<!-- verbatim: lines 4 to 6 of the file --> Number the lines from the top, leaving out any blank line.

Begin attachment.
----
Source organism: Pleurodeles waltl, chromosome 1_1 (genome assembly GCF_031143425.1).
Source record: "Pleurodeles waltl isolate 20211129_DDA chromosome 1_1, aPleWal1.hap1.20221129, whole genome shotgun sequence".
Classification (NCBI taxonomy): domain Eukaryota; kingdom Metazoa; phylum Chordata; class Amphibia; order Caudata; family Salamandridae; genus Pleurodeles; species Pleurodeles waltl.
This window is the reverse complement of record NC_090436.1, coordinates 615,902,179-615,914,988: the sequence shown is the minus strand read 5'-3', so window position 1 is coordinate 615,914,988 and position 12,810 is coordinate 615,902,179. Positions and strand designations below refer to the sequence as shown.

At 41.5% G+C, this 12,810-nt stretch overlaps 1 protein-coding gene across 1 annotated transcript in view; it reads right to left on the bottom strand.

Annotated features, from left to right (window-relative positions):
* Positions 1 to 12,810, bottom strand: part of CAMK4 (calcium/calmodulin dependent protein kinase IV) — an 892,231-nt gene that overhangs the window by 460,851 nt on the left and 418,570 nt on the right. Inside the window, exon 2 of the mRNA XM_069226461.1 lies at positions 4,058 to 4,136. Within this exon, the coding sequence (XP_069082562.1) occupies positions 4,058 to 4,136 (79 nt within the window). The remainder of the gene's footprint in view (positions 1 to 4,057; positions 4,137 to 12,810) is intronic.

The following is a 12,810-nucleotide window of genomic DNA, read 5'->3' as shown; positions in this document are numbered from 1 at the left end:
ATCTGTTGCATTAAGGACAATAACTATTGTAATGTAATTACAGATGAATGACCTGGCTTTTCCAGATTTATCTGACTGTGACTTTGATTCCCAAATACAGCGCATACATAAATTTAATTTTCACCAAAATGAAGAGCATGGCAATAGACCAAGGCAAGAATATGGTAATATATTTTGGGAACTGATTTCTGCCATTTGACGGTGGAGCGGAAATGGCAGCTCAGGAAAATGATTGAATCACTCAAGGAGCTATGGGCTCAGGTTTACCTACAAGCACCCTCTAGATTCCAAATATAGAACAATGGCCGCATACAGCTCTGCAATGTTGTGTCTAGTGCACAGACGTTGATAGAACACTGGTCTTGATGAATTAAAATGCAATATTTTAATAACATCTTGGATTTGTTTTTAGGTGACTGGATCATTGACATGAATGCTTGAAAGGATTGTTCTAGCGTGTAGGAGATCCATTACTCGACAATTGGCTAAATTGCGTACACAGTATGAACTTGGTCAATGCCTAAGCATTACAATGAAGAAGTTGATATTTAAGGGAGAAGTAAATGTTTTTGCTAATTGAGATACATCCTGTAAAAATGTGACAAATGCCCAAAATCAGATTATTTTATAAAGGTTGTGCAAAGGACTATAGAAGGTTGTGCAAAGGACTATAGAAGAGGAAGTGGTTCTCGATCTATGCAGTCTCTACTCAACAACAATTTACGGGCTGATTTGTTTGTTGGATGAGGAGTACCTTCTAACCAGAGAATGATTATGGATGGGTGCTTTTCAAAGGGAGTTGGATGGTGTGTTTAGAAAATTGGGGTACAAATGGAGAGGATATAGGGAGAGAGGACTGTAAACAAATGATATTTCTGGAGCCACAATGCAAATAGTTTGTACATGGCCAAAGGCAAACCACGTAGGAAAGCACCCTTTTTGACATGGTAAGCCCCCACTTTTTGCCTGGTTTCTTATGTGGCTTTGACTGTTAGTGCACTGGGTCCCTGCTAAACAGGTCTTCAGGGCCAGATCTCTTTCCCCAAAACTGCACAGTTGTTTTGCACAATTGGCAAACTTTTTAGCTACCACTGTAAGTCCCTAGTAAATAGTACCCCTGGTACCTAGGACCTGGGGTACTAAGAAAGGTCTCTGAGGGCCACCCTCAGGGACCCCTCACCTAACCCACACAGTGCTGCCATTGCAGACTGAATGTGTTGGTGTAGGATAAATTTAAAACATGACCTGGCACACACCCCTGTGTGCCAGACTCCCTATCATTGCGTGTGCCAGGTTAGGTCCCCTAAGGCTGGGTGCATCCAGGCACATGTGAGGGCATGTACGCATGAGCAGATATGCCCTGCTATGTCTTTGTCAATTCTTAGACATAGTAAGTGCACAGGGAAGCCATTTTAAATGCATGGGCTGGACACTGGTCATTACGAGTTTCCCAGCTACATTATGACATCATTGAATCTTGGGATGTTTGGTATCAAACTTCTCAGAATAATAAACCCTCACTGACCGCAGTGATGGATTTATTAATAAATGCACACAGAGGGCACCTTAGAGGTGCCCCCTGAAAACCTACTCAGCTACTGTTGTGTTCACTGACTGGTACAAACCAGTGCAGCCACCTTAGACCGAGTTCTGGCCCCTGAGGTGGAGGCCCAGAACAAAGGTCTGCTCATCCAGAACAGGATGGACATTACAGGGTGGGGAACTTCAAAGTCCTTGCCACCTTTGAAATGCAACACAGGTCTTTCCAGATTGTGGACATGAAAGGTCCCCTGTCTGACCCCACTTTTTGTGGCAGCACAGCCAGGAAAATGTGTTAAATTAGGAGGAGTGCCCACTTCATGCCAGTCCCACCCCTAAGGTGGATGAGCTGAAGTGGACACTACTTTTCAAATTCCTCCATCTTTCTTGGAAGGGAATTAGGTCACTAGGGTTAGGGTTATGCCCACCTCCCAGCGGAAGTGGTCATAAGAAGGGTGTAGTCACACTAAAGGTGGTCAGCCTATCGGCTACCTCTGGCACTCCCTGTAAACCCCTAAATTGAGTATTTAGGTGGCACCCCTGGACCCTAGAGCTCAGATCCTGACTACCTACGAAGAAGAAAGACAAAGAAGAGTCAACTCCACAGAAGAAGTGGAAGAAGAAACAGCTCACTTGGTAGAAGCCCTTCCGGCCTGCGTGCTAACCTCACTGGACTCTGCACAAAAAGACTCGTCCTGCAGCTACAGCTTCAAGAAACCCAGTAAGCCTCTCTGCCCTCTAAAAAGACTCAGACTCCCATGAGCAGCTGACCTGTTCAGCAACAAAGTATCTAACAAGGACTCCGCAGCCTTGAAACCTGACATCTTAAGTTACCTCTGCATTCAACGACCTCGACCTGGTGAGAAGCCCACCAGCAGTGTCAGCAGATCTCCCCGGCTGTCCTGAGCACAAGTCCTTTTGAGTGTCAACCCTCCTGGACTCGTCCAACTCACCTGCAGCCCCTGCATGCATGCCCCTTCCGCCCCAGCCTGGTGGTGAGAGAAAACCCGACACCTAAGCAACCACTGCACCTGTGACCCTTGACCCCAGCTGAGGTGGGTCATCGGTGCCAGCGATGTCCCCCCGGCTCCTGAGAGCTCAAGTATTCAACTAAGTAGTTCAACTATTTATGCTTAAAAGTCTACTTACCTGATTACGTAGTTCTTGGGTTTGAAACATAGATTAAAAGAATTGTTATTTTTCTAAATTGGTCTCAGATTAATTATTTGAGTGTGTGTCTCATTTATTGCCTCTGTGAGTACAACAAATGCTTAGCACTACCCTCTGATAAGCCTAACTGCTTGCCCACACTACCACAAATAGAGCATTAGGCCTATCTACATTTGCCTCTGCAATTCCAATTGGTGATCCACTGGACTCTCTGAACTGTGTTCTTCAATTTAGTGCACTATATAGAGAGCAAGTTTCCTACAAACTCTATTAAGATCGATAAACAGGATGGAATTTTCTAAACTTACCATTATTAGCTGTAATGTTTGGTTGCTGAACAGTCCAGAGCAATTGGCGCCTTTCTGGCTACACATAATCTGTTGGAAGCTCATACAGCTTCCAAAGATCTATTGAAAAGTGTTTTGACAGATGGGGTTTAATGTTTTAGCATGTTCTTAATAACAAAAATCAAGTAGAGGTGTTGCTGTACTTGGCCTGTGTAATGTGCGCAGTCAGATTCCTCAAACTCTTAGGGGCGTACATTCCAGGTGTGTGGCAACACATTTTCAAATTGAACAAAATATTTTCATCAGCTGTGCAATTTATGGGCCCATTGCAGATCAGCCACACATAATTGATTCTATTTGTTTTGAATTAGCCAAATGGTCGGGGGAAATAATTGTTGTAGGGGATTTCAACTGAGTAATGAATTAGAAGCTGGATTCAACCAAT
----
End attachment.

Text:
This window is the reverse complement of record NC_090436.1, coordinates 615,902,179-615,914,988: the sequence shown is the minus strand read 5'-3', so window position 1 is coordinate 615,914,988 and position 12,810 is coordinate 615,902,179. Positions and strand designations below refer to the sequence as shown.

At 41.5% G+C, this 12,810-nt stretch overlaps 1 protein-coding gene across 1 annotated transcript in view; it reads right to left on the bottom strand.

Annotated features, from left to right (window-relative positions):